George Lucas Educational Foundation
Standardized Testing

Test Prep Doesn’t Have to Be Overwhelming

Help your students use technology and build their confidence—and teach them to speak the tests’ language.
Young boy sits at desk with a confused look on his take while taking a test.
Young boy sits at desk with a confused look on his take while taking a test.

Testing is just around the corner. Whether tests are designed by the Smarter Balanced Assessment Consortium (SCAC) or the Partnership for Assessment of Readiness for College and Careers (PARCC), schools nationwide are most likely beginning those additional meetings, signing legal documents full of security warnings, and sending out robocalls with such sage wisdom as “Get sleep.”

Test prep generally takes the form of practice questions, daily drills at the start of class, or worse, a halting of curriculum altogether for the sake of administering entire packets of daily test questions. I recently did some research on just how much time we spend reviewing for tests. In some instances it takes more than 20 percent of the school year, but some teachers recorded as much as 50 percent. That’s too much time, in my opinion.

But I do think you can have your test and eat it too (or something like that). You don’t have to entirely halt your teaching to tackle standardized tests—a few simple strategies, combined with solid teaching, can result in some bang-for-your-buck test prep without sacrificing classroom time.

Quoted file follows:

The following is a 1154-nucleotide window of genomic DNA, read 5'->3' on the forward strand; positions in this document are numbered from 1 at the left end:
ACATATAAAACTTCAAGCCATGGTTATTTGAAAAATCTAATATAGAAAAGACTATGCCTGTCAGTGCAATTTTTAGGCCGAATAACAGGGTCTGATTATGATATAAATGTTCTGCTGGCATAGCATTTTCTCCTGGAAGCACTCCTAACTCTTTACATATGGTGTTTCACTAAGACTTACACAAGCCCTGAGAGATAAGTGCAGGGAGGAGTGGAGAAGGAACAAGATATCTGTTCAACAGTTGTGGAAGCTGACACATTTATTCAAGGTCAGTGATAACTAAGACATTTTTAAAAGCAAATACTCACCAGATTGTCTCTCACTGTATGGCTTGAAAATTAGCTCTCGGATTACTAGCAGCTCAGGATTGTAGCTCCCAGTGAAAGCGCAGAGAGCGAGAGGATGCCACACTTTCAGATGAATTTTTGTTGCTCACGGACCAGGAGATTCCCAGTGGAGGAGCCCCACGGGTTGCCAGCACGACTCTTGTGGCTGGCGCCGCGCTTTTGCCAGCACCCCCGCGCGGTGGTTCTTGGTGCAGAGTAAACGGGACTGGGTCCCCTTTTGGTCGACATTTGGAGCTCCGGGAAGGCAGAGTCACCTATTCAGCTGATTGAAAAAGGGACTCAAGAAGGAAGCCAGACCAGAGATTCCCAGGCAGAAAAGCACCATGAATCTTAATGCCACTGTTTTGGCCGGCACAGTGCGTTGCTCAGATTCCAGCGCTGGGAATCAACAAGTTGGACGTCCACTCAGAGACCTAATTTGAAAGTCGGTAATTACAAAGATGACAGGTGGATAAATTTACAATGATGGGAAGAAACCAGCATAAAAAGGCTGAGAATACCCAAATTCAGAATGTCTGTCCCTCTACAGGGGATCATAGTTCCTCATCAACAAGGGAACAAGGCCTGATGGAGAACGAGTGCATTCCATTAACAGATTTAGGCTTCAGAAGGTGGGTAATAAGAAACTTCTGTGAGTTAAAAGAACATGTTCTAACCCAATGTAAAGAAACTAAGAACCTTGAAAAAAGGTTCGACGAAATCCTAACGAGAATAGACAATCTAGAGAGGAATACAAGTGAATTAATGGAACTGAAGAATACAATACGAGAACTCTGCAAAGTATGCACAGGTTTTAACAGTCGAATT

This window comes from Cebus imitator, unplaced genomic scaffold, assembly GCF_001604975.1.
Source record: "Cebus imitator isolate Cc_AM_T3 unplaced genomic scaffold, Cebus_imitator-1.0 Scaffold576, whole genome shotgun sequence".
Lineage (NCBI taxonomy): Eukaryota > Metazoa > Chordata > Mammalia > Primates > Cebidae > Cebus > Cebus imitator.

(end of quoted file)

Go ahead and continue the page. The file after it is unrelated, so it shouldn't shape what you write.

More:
Use Technology in a Targeted Way

While I’m not a fan of interim assessments, I do believe that you can design lessons within your content that more authentically give students practice in how to take our new online tests. For instance:

Read It to Me: Some students are given the opportunity to use a tool that reads the text to them. Teach students to look for this tool on different assignments before they even sit for a test. Teach them the typical icons to look for that represent this function. Develop lessons that ask students to access Read&Write for Chrome so that they can trigger documents to be read to them.

Use a Variety of Tools: Develop lessons that ask students to digitally highlight phrases or select terms and move them to other areas of a document. If students don’t have an ease in using these kinds of tools in class, they sure won’t it when they take a test.

Create Interactive Files for Students: Online tests are documents with hyperlinks. They include text to read, videos to watch, and images to view, and they ask students to click on, write about, drag to, etc. Develop some assignments that adopt this kind of multimedia information delivery system.

Don’t take for granted that our digital natives know how to use the digital tools they need in order to be successful on their online tests.

Teach Them to Speak Test

The language used in tests is unlike any language or dialect. Break down the more amorphous terms that we as educators often take for granted. The word analyze, for instance, is not easily defined. It’s vague and, frankly, one that many teachers couldn’t define without a lead-in of “Um, it’s like...”

Make a list of the most common words used in test instructions. Remember that telling students to read the directions isn’t enough if they can’t understand the directions.

Study Your Data and Model How to Use It Formatively